The West Wing at 20: Ranking the 20 Best Episodes of All Time

October 3, 2019
M.N. Miller 3
The 20 Greatest The West Wing Episodes of All Time: Part 3

#10: Season 1, Episode 22 “What Kind of Day Has it Been” [May 9th, 2000]

A few weeks after the staff let Bartlet finally be Bartlett. The season ended on the cliff-hanger of cliff-hangers, as bullets were sprayed from the sky into a group of onlookers like fireworks on the fourth by a group of Skinheads, that included the President, his staff, and his constituents.

Factoid: In all of Aaron Sorkin’s television series, the last episode in each of the first seasons is titled “What Kind of Day Has it Been.”

Notable Guest Star: Before Dr. Ken, Suzy Nakamura had a recurring role as Sam’s assistant, Cathy.

#9: Season 1, Episode 5, “The Crackpots and These Women” [October 20th, 1999] & Season 3, Episode 17, “Somebody’s Going to Emergency, Somebody’s Going to Jail” [February 28th, 2001]

The main focus of the show, at least through the Aaron Sorkin years, was that the people who work in the West Wing are concerned about serving the people, and not the government. This sentiment is told with wonderful comic touch and heartfelt exuberance with the big block of cheese day episodes that include a spunky bunch of cryptographers, wildlife experts, UFO enthusiasts, or protesters against the WTO. These episodes are the perfect genre blend of comedy and drama that are signature examples of Sorkin’s ability to juggle genres into something completely his own.

Notable Guest Star: Nick Offerman pops up as a wildlife expert who wants to spend, get this, only 900-million dollars of the taxpayer’s money to build an All-Wolves highway; that would be 1,385,977 dollars in today’s money if you adjusted it for inflation.

#8: Season 1, Episode 1 “The Pilot” [September 22nd, 1999]

The Pilot, written by Aaron Sorkin and directed by Tommy Schlamme, is practically an impeccable case study on how to start a series and set it up for success. Featuring the first walk and talk from the late veteran character actor John Spencer, the birth of a star in Alison Janney, the out-of-left-field performances of Richard Schiff and Bradley Whitford, while being headlined by Rob Lowe and Moira Kelly, The West Wing Pilot is as perfect as series-opening episodes can possibly get.

Best Line: “On the other hand, I think that five dollars are too high a price to pay for p*********y.” – President Josiah Bartlet

Notable Guest Star: Before Lisa Edelstein became a “House”-hold name, she guest-starred as a DC law student who was paying her way through law school by servicing Democrats and Republicans, alike.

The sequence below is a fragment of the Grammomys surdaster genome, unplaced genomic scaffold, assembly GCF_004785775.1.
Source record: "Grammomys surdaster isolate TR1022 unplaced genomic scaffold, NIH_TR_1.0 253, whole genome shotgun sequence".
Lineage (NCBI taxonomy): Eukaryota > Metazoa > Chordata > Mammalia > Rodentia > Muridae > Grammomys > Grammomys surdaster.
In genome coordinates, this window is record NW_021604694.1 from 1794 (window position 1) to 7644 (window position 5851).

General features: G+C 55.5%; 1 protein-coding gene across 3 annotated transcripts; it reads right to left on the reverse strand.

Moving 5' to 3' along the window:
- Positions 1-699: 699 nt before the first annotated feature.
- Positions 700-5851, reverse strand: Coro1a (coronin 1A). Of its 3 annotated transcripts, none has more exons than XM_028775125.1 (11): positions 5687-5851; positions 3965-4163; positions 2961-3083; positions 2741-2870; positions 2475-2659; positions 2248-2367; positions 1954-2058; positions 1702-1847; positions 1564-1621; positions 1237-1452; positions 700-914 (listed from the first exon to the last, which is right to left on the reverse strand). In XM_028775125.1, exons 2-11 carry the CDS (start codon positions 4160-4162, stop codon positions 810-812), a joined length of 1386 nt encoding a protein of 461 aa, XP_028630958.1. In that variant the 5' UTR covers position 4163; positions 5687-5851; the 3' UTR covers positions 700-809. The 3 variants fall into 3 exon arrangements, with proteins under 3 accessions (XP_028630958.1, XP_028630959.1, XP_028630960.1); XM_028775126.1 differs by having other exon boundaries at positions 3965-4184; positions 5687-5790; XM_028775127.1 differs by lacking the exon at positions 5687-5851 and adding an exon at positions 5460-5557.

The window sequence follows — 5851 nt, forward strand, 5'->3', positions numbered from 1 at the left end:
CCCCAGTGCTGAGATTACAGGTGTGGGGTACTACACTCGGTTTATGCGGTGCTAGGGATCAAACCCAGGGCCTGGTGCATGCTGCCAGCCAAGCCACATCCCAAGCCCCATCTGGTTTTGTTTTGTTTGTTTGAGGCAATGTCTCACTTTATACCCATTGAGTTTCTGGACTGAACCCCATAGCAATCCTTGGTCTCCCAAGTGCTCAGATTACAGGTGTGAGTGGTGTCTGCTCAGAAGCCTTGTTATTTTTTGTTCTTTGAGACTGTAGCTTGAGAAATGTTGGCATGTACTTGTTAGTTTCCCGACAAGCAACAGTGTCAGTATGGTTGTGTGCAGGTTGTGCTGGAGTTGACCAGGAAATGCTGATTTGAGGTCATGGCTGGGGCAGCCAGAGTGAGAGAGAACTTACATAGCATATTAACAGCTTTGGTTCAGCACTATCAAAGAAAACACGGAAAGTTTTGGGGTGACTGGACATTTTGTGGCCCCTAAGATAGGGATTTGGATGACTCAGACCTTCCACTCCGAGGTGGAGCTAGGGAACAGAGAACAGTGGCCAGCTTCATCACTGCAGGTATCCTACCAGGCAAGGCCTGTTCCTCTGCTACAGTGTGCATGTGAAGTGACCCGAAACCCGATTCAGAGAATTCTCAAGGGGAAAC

#7: Season 2, Episode 8 “Shibboleth” [November 22nd, 2000]

There is something about someone or something or, for instance, a show, that almost always tries to do the right thing. In Shibboleth, Sorkin and company knew when to manipulate your heartstrings and unabashedly went for the jugular, but always under the best intentions. Here, in an episode that is as timely now as it was then, the President must decide what to do with a band of men and women for China looking forward to winning a better life in the States.

Best Line: “If the Oscars were like that, I’d watch.” – President Bartlet commenting when asking why he needs to pardon two turkeys.

#6: Season 2, Episode 4 “In This White House” [October 25th, 2000]

This is the episode that got me hooked on The West Wing, so much so that it made me go back to the very beginning and find out what exactly happened in the first season by binging episodes I would watch on Bravo. In a terrific stand-alone episode, Toby and Josh attempt to help an African President, whose fictional country of Kuhndu is dying of AIDS.

Best Line: “…there’s more money to be made in a giving a white guy an erection that curing a black man of AIDS.” – Toby Zeigler explaining President Nimballa’s point to a table full of pharmaceutical executives.

Notable Guest Star: Sam Jaeger (Parenthood, The Handmaid’s Tale, The Politician) pops up as a journalist in the White House press pool.

3 thoughts on “The West Wing at 20: Ranking the 20 Best Episodes of All Time

  • October 6, 2019 at 7:03 am

    I have one pet peeve here, and that’s no inclusion of “In Excelsis Deo”, another fine episode featuring Toby as well as more backstory on Mrs Landingham. The final scene with the funeral, and the accompanying music (Little Drummer Boy), brings tears to my eyes, every time.

  • October 7, 2019 at 5:21 pm

    While I was reading the article, I was thinking to myself “better two cathedrals be number 1”. It might be the best television episode ever recorded.

    You say you can Google the whole church speech? I can quote it. ?

    • October 9, 2019 at 3:58 am

      You can quote the entire speech from, “Two Cathedrals?” Nice!

Leave a Reply

This site uses Akismet to reduce spam. Learn how your comment data is processed.